Cover image for Thomas Hobbes
Thomas Hobbes
Condren, Conal.
Personal Author:
Publication Information:
New York : Twayne Publishers, [2000]

Physical Description:
xix, 183 pages ; 23 cm.
Personal Subject:
Format :


Call Number
Material Type
Home Location
Item Holds
B1247 .C66 2000 Adult Non-Fiction Non-Fiction Area

On Order



An exploration of Hobbes' essential work in areas such as philosophy, religion, and law that culminated in his masterwork, "Leviathan" -- a major influence on philosophy and political science even today.

Reviews 1

Choice Review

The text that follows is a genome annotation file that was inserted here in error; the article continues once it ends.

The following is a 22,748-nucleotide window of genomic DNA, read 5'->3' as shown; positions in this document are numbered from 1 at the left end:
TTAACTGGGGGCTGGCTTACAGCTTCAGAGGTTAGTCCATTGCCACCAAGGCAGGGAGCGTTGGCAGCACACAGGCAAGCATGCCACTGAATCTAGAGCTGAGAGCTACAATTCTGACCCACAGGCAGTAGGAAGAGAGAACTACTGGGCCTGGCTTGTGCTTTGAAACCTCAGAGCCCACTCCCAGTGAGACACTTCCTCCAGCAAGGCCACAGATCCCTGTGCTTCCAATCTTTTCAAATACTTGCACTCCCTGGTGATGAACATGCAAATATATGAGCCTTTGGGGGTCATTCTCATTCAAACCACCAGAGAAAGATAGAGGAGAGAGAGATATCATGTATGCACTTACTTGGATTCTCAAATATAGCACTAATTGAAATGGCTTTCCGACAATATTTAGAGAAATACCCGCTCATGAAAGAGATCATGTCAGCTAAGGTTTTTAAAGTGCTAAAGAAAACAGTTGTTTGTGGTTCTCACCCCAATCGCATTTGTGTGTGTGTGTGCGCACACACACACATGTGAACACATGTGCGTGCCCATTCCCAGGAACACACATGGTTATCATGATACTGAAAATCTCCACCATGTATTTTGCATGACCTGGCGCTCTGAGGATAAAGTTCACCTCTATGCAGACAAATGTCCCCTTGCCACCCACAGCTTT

Within a brief book, Condren (political science, Univ. of New South Wales) intends the difficult tasks of surveying the range of Hobbes's work and, due to the literary focus of the Twayne series, discussing Hobbes as a theorist of letters: poetry, rhetoric, and history. Though the latter intent unbalances the former, the book is broadly successful in both tasks. It is written with grace and has many excellent insights; it can be read with profit by both new and seasoned scholars of Hobbes. Its greatest weakness is showing too great a respect for the divergent opinions of Hobbes's commentators, thereby underestimating both his coherence and consistency. Additionally, Condren has a sort of academic tic of occasionally giving a one-line comparison of Hobbes to some other important philosopher--these often seem wrong and are inevitably more obscure than suggestive. Therefore, the worst chapter is the last, "Intellectual Style and Brief Afterlife," where the search for comparisons and impressions is of little use and also avoids comments on Hobbes's political implications outside the English-speaking academic world. Nevertheless, all in all, this is a useful book that can be read as a supplement to Hobbes for beginners and can also be mined for insights and historical details by more advanced scholars. M. A. Bertman; emeritus, SUNY College at Potsdam